Nissan has announced it will cut about 12,500 jobs globally as it unveiled quarterly operating profit had crashed by 98.5 per cent.
The Japanese carmaker will cut production capacity by around 10 per cent by the end of 2022 as sales fell in a number of its major markets.
Nissan did not say where the axe will fall, leaving 7,000 staff at the company’s Sunderland plant facing a period of uncertainty.
The job cuts were announced on Thursday alongside the carmaker’s first-quarter results, which showed a 98.5 per cent fall in operating profit compared with a year ago.
Revenues dropped 12.7 per cent to 2.3 trillion yen (£200bn). Nissan sales in Europe, excluding Russia, fell by 17.8 per cent to 536,000 units, while sales in the US slumped 9.8 per cent to 1.4 million.
Nissan has gone through a period of turbulence that saw former chairman Carlos Ghosn ousted from the company and charged with several counts of misconduct, which he denies.
Mr Ghosn was the driving force behind a concerted global expansion, including into the North American market where it has offered large discounts in order to compete. Now the company is reversing some of that strategy by pulling back.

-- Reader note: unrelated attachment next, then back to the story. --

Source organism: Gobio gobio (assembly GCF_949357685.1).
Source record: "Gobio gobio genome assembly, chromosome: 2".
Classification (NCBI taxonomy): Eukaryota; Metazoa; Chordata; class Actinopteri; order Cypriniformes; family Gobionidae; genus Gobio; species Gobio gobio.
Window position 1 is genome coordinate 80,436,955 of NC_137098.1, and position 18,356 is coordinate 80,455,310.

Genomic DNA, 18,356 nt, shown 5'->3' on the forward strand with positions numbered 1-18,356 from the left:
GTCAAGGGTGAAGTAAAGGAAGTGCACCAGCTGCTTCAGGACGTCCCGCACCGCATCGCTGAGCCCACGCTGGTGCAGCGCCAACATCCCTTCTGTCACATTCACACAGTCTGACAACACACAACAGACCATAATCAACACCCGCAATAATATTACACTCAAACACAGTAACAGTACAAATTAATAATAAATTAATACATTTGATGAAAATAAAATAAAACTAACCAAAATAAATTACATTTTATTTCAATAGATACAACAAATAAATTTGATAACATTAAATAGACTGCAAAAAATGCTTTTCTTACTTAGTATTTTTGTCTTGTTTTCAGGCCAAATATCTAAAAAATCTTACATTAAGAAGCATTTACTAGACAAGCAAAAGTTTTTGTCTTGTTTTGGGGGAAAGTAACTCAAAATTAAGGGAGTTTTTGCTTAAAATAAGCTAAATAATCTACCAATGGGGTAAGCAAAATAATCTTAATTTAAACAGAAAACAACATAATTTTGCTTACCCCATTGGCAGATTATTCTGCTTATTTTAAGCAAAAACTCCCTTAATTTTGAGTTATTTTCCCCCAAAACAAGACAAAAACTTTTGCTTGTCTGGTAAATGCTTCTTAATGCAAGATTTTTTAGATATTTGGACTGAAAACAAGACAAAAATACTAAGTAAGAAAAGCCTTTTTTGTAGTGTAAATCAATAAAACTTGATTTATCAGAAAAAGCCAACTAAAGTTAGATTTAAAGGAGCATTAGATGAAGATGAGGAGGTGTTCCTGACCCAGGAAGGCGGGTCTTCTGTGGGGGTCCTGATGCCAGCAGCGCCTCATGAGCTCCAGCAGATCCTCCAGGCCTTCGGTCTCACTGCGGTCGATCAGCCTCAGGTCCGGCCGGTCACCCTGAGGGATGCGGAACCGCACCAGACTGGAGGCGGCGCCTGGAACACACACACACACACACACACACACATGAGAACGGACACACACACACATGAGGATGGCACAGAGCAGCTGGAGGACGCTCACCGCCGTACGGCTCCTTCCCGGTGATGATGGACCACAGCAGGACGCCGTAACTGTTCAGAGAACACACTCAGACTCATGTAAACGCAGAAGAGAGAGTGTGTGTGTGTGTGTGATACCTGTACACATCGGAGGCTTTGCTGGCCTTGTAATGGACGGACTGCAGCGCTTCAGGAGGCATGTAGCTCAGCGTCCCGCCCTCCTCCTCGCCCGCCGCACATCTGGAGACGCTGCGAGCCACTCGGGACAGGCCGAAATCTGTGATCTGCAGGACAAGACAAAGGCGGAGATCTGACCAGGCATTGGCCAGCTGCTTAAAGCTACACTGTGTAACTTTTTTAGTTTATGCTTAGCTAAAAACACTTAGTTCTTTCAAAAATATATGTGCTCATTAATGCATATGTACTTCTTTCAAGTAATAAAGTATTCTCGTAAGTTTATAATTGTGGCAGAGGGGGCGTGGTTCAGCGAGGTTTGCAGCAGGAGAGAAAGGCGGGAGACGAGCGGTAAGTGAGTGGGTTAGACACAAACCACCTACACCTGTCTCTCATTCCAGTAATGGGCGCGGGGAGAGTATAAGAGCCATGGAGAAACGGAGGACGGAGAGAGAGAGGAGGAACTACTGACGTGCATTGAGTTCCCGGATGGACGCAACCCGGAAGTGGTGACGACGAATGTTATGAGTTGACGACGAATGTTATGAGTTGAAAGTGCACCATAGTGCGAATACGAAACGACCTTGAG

Car manufacturers are facing slowing demand as the outlook in a number of major economies remains uncertain. At the same time, they are making the shift from petrol and diesel-engine vehicles to electric-powered alternatives.
Companies with UK operations have faced the additional upheavals associated with Brexit, the outcome of which is still unknown after three years of political wrangling.
Julie Palmer, a partner at insolvency specialists Begbies Traynor, said the job cuts were a drastic measure for Nissan.
“It seems to be the conclusion of several pieces of bad news with the accusations of financial crimes against its former chairman still lingering and its profits falling off a cliff,” she said. “The automotive brand is clearly in distress.
“For workers in the UK, there is a concern that they are in danger due to the deal that Japan had recently struck with the EU on trade, which means that tariffs on Japanese car exports to the EU will begin to taper towards zero over the next 10 years. But the Sunderland plant is strong and its production line has proven to deliver time and time again in recent years.”
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